When I was in college, I was a hostess at a restaurant in the outskirts of town. The place was reasonably priced for a surprisingly rich cuisine, and they allowed (well, encouraged) me to wear pretty dresses, so I stayed for the extra wages into my final semester of school. One night when it was slow up front, I had way too much time to think about the sour patch I was having in my relationship with Mr. Idea, the difficulties with my friends (primarily due to Mr. Idea), and the feeling that I was all-in-all so ready to leave my sleepy university village for the never-sleeping streets of Manhattan.
As I usually do when I’m bored or emotionally distracted, I started scribbling some notes and some ideas for articles or ramblings (which have now turned into this lovely blog). Many of these notes consist of lists and quotes that I find meaningful or inspiring, and because apparently I’m a 13-year-old in a 20-something’s body, I usually write the words “all pretty” or sign my name like I’m a celebrity (but I have deleted the hearts and smiley’s, for the record).
One of the lists I made that evening described everything I hoped to have by December 2010. And ironically, as I was cleaning my apartment, I stumbled upon the folded piece of paper –the eve of December 1.
On my wish list for this point in my life, I wanted (in specific order):
-A job paying enough to be secure in the publishing industry.
-For the job to be in New York City.
-To find a decent apartment that’s affordable and in a safe neighborhood in Manhattan.
-To meet and be dating the man I will marry.
-To remain healthy and fit and continue to become more beautiful.
-For my father to get better and for my parent’s marriage to be saved and rekindled.
-To mend my relationship with my father.
-To never under any circumstance give up on finding the love of my life: a man that will make feel incredibly happy and loved.
Well, 7 out of 8 sure isn’t too awful, right?
As I read through these words and mentally checked off items on this list, I thought of how much of my life is mandated by deadlines. My career in itself is defined by them and while those are not optional, the limitations and restrictions I place on myself are.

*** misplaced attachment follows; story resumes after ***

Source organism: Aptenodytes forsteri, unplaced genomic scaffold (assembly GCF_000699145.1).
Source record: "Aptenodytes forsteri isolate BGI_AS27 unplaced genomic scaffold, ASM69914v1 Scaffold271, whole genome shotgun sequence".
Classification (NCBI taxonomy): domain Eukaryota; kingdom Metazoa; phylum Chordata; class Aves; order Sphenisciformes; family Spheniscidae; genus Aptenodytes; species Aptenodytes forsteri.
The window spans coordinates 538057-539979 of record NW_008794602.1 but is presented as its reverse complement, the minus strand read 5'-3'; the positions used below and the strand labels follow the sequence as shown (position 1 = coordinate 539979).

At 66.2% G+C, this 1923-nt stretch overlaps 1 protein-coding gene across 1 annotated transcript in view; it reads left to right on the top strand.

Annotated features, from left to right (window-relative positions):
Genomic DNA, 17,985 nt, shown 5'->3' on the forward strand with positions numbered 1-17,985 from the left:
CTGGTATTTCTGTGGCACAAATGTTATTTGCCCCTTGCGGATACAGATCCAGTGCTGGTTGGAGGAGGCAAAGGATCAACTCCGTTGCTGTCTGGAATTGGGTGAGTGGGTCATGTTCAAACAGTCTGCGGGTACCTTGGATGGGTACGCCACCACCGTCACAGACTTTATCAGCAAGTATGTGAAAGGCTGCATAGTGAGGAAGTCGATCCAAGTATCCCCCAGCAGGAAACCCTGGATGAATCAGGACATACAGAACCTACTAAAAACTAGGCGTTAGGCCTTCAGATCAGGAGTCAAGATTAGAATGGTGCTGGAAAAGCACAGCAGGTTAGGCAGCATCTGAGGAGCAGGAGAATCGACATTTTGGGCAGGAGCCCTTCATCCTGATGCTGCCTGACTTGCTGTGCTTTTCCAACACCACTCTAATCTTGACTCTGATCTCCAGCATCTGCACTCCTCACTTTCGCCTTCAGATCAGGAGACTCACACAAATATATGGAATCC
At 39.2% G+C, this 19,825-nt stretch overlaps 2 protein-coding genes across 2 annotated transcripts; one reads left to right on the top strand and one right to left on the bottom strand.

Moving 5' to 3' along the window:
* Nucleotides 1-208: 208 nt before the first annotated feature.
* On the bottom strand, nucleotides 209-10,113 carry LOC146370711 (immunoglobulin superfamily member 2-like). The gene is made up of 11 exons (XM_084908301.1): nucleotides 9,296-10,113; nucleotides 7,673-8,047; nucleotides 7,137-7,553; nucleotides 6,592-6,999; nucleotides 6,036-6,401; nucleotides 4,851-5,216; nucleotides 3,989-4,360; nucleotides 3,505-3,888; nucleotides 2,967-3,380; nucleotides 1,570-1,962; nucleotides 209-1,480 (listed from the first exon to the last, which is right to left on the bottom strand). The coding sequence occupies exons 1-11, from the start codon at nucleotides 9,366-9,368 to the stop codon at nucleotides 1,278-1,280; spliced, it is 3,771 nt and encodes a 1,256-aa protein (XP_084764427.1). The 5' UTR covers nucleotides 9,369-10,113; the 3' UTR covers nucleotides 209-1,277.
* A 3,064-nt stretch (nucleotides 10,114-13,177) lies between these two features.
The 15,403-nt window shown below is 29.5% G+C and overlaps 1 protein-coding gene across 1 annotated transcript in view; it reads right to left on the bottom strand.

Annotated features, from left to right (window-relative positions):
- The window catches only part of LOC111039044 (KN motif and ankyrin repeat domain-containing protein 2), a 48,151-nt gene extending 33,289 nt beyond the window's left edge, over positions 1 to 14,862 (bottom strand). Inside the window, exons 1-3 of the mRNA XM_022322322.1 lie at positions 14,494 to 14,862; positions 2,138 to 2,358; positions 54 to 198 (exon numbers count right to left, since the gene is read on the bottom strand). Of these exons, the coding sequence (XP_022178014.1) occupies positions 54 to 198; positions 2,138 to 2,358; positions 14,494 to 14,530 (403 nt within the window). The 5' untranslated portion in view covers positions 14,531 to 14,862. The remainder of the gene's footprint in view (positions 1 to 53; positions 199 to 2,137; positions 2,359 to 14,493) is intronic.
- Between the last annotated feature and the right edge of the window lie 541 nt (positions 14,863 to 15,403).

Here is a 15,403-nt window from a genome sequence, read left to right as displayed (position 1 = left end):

This mini-list of desires for this exact time in my life is a minimal example of the constraints I’ve always strapped myself to. I can’t think of a time (even now) when I haven’t had a countdown to something (birthday, trip, Christmas, weight-lost goal, etc.) on my dry-erase board. I’ve perfected my resume and added on freelancing gigs for the mere fact that I knew I needed to have a robust and diverse writing background by my age. I’ve given myself an allotted amount of time to “get over” someone and move on. I still have lists that I must meet before I’m 30 or before I have a baby or before I get married or before I get my first wrinkle. Now, not all of these are necessarily bad or limiting, but if I’m always living on a deadline, waiting for the next phase to get here before I can set a new due date – am I ever really just living? Sure, I’ve been able to meet some of these set-in-Lindsay-stone dates – but is that only because I needed to move on to the following item? Or at the very least, create a new time stamp? Does everything work that way?
The one thing I haven’t checked off my December 2010 deadline – find and be dating the man I’ll marry – isn’t something that quite belongs on a story lineup for tomorrow. I can’t check off “meet the love of my life” and move onto the next task at hand because it doesn’t ever end. When I meet this person, I’ll stay with them until the end of time (because we will hopefully beat divorce statistics).
So why, prior to this blog and to this journey, was I in such a huge rush to meet this man? The reason a limit is ever set, at least in publishing, is because the mag is going to press at the middle of the month or the article is time–sensitive, or the breaking story must-get-out now or it will lose its value and its newsworthiness.
But does love ever lose its importance? Will it ever not be worth screaming from the rooftops when you feel that thing that we’re all told we will feel with Mr. Right? Is it necessary to set a date before we even literally set a date for our “I Do” exchange?
Following my usual run, I sat on the rug in the middle of my miniature Manhattan apartment (that’s affordable), thinking about the job that allows me to live in the place I adore, and the family that has grown and healed in countless ways since I wrote that wish list, and the blog that’s only intensified my faith, not only in finding everlasting love with a man, but in myself too. And so, I made a decision:
I ripped the list into tiny little shreds.
And on a new sheet of paper, I wrote eight new wishes:
–Believe in my possibilities and my gifts.
–Experience life’s many wonders and opportunities.
–Grow into myself.
–Dream of more.
–Do good for others and for the universe.
–Give my thoughts, my heart, my time, and my patience.
–Question the limits and the traditions.
–Explore my world and my fears.
–Love myself without exceptions.
As for the deadline? Every single day, all day long, with or without a man, my family, my job, my city, my looks, my friends, my bank account or my youth. Because really, there is no deadline for happiness. And, even though it may scare me to fully admit it and let it go, there is no box to check or list to make or deadline to meet for finding love.